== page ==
View From the East: What Progress?



Greg Sandow

Not long ago, I was writing about serialism and made an all too common mistake.

I was trying to explain—to people who don’t know much about music—how serial writing got popular among composers in the ’50s. But which composers? “Advanced composers,” I wrote innocently enough, meaning only to say that not all composers got turned on by serialism, but only those who were writing…well, what should we call it? Adventurous music? But what I wrote was a mistake, for two reasons. First, I was saying that serial composers were advanced, which is very different from saying that they weren’t conservative, or weren’t mainstream, or weren’t ordinary, or however else I could have phrased this. “Advanced” would mean very special indeed—in fact, out in front of everybody else which could easily mean “better.” (Of course, even if I’d meant to say this I would have been wrong, since John Cage and Morton Feldman were also “advanced” and didn’t touch serialism. But I’ll return to that.)

Second, and more crucially, I was assuming that there’s such a thing as progress in music, or in other words that it’s actually possible to be ahead. That, of course, is a notion we take almost for granted. Often enough we’ll talk about “avant-garde” art. This means (quite literally, if you translate the words from French) art made by people who are leading the way. I know we can use the term loosely, to mean nothing more than stuff that’s so new it’s outside most people’s experience. But somewhere in the back of our minds most of us nourish the idea that art moves forward, and that some artists march ahead faster than others. The “avant-garde” (I’m keeping the term in quotation marks, so we don’t take it too seriously) would be just what the French words imply, the artists who move forward fastest, who move toward the future more quickly than the rest of us.

But does music (or any other art) really move forward? Yes, it changes, as time moves on. But can we really call those changes progress? What would progress be, anyway? Which aspect of art would be progressing?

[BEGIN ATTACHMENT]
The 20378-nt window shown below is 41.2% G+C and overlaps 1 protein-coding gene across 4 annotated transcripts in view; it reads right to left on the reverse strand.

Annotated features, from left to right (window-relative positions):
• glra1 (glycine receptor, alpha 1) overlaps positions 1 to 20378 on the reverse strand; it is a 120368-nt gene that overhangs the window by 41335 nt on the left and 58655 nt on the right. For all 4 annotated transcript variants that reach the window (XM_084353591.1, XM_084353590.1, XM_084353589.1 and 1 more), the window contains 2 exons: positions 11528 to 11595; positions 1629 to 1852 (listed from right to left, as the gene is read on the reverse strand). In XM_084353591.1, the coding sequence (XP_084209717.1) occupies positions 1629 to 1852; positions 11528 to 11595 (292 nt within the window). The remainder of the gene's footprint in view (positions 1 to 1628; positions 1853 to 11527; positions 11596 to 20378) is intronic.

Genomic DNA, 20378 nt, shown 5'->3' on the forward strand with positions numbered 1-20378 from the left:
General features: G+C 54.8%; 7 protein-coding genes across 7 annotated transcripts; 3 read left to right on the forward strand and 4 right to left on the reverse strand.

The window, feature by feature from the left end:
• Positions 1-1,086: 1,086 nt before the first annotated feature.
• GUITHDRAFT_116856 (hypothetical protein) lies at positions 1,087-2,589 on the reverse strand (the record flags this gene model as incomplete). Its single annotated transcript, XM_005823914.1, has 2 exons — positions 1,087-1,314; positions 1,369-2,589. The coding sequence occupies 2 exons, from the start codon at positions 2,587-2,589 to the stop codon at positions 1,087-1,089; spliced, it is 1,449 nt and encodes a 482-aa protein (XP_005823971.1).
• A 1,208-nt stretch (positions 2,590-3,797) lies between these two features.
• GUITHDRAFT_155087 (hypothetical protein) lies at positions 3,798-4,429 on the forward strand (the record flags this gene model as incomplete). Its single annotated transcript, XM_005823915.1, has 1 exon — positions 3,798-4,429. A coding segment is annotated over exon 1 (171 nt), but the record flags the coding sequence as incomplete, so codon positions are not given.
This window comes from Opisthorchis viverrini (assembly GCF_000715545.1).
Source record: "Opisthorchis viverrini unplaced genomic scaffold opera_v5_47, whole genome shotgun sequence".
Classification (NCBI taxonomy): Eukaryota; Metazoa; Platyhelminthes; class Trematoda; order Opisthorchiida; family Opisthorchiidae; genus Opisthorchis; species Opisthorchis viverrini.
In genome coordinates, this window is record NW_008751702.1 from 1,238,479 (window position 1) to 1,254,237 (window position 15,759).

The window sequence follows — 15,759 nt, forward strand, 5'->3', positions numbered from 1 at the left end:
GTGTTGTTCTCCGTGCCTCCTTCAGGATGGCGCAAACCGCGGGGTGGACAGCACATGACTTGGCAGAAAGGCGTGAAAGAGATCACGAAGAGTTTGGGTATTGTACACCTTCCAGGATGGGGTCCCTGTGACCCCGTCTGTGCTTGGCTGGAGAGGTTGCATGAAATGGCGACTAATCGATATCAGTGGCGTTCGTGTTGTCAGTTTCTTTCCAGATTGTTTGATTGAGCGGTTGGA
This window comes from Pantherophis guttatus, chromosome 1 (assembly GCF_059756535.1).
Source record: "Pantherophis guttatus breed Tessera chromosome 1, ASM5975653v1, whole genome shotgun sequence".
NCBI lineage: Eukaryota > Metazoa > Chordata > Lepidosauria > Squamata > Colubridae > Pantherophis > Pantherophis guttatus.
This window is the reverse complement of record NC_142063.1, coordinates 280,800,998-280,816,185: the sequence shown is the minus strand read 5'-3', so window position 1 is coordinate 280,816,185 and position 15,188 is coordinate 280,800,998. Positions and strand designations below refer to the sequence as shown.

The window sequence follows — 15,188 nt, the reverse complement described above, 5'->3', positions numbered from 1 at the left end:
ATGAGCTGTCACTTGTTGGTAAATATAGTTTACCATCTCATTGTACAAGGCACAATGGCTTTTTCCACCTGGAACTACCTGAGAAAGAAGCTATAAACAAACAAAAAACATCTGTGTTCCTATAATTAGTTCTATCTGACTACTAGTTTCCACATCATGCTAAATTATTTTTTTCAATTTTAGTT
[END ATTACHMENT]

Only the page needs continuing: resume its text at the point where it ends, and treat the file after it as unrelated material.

One very famous composer—who certainly thought he was making progress in music—had an answer to these questions. This was Schoenberg, who in a famous essay called “Brahms the Progressive” wrote:

The language in which musical ideas are expressed in tones parallels the language which expresses feelings or thoughts in words, in that its vocabulary must be proportionate to the intellect which it addresses….

Or, to put this more simply, some people are smarter than others. To smart people, you speak with a more complex vocabulary than you do to people who aren’t so smart. And this, Schoenberg says, is just as true in music as it is in words. As he goes on to say:

It is obvious that one would not discuss the splitting of atoms with a person who does not know what an atom is. On the other hand, one cannot talk to a trained mind in Mother Goose fashion or in the style of what Hollywoodians call “lyrics.” In the sphere of art-music, the author respects his audience. He is afraid to offend it by repeating over and over what can be understood at one single hearing, even if it is new, and let alone if it is stale old trash….

To demonstrate what he means, Schoenberg quotes two musical examples, the opening bars from The Blue Danube Waltz and “Di quella pira,” the famous tenor aria with the big high Cs from Verdi‘s Il Trovatore. (Curiously, Schoenberg gets the Verdi passage wrong. He starts with the first four bars, and then, with no acknowledgement that he’s doing this, skips four bars and continues with the middle section of the aria. He wanted that middle section, I think, to show that the aria had slightly more complex harmony than the Strauss waltz, but did he remember the music incorrectly? Did he know that he’d left something out?)